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|Posté le: Jeu 20 Jan - 09:41 (2011) Sujet du message: Tricky transitions in tech leadership
|Tricky transitions in tech leadership
For every George Seifert there's a Sammy Hagar: making the change from an iconic leader to even a well-groomed successor can
be very tricky.
The tech industry doesn't have a whole lot in common with the San Francisco 49ers or Van Halen, both of which were forced to
integrate new leaders into their organizations following the departure of dynamic leaders (Bill Walsh and David Lee Roth) who
put their respective groups on the map. But the tech industry is relatively young and hasn't often been forced to confront
the tricky question of how to replace an iconic founder.
Obviously, the topic has surfaced again with the news that Apple CEO Steve Jobs will be taking his third medical leave in
seven years, having already endured surgery for pancreatic cancer and a liver transplant. Apple has had a long time to think
about this particular issue, and while Jobs may once again return to the helm, the company says it has a succession plan in
But it seemed worthwhile to look at how other tech companies have navigated such transitions, as history usually has a few
lessons to pass along.
Former Intel CEO Andy Grove was part of an orderly transition of power at Intel throughout the decades.
INTEL: One of the oldest companies in Silicon Valley, Intel has pulled off this trick with aplomb over the years as it
transitioned between three giants of American business. Co-founders Robert Noyce and Gordon Moore installed Noyce as Intel's
first CEO, but Noyce gave way to Moore in 1975. Moore formally turned the reins over to Andy Grove in 1987, and Grove turned
Intel into a tech industry powerhouse with the rise of the PC.
Craig Barrett and Paul Otellini have since succeeded Grove, and those transitions have gone relatively smoothly, although one
could argue whether Intel is about to miss the boat on mobile computing. One aspect that helps is that CEO retirement is
mandatory at Intel: once you're 65, you're done. But Intel has also been successful about maintaining the culture laid down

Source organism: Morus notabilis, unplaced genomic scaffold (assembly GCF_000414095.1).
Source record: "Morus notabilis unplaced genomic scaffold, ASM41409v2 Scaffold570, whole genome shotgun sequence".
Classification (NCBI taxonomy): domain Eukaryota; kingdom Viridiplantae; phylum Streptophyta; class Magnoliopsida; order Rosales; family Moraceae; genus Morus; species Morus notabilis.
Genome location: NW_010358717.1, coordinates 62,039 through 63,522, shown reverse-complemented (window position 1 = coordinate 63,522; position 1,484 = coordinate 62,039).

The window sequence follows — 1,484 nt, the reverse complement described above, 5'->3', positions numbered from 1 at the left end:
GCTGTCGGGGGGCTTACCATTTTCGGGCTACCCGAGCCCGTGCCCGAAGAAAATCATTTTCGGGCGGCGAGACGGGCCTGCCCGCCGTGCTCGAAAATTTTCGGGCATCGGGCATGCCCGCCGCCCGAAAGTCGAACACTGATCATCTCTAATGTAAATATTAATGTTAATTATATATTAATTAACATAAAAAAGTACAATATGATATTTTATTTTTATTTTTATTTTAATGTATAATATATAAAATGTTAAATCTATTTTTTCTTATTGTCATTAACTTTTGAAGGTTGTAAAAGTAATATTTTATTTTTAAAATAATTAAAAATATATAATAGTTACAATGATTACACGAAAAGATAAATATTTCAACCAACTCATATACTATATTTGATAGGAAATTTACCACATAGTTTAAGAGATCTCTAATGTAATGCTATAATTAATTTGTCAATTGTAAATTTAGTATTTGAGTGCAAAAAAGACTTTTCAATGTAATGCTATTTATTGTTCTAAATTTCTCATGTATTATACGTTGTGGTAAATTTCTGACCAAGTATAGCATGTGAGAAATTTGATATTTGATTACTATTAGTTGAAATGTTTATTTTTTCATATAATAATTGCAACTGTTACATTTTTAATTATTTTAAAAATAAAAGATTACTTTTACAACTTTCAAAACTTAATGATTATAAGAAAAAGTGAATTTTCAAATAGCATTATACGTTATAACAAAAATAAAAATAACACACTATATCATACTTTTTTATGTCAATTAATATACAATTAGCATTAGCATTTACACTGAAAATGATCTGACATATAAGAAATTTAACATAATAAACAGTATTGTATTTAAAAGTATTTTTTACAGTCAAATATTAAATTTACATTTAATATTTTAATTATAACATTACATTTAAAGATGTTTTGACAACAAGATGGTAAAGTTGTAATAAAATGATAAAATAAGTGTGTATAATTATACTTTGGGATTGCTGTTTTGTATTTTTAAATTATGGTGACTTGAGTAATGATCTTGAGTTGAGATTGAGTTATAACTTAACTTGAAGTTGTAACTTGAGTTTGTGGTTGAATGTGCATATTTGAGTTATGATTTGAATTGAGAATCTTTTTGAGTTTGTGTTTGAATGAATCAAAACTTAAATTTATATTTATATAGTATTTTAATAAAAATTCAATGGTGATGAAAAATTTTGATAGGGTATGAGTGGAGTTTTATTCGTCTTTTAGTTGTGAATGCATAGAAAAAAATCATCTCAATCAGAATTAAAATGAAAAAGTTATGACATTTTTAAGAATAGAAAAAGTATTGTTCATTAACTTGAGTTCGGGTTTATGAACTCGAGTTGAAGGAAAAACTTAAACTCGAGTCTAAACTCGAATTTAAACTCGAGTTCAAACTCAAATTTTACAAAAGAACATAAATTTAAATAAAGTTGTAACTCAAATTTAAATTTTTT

by its founders by grooming executives for years before they reach the upper ranks.
HEWLETT-PACKARD:The oldest tech company in Silicon Valley has also had one of the more tumultuous progression of CEOs in the
last 10 years after decades of stability. Bill Hewlett and Dave Packard were the Steve Jobs of their time: dynamic founders
who literally put their names on an industry and inspired two generations of technology executives.
Succeeding CEOs John Young and Lew Platt largely adhered to the HP Way, but once Carly Fiorina took over, HP became a very
different place. It's arguably in the best financial shape of its life as one of the largest companies in tech, but morale
suffered greatly in the Fiorina and Mark Hurd years, and with yet another new CEO in place following Hurd's scandalous
departure, it's anyone's guess which direction the company will now take.
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APPLE: Don't forget that Apple has actually had to deal with this before, when it first ousted Jobs in 1985 over his
disagreements with then-CEO John Sculley about the direction of the company. The outcome of that move is well known: Apple
foundered for nearly a decade, losing its identity as a computing innovator and barely afloat by the time Jobs returned in
All Jobs has managed to do in the years since his return is create the second-most valuable company in America, changing the
tech landscape several times with the iPod, iPhone, and iPad. Now with firm control of the company that once kicked him out
the door, he's likely to make sure such a mistake does not happen again. However, the details of Apple's succession plan
remain a closely held secret.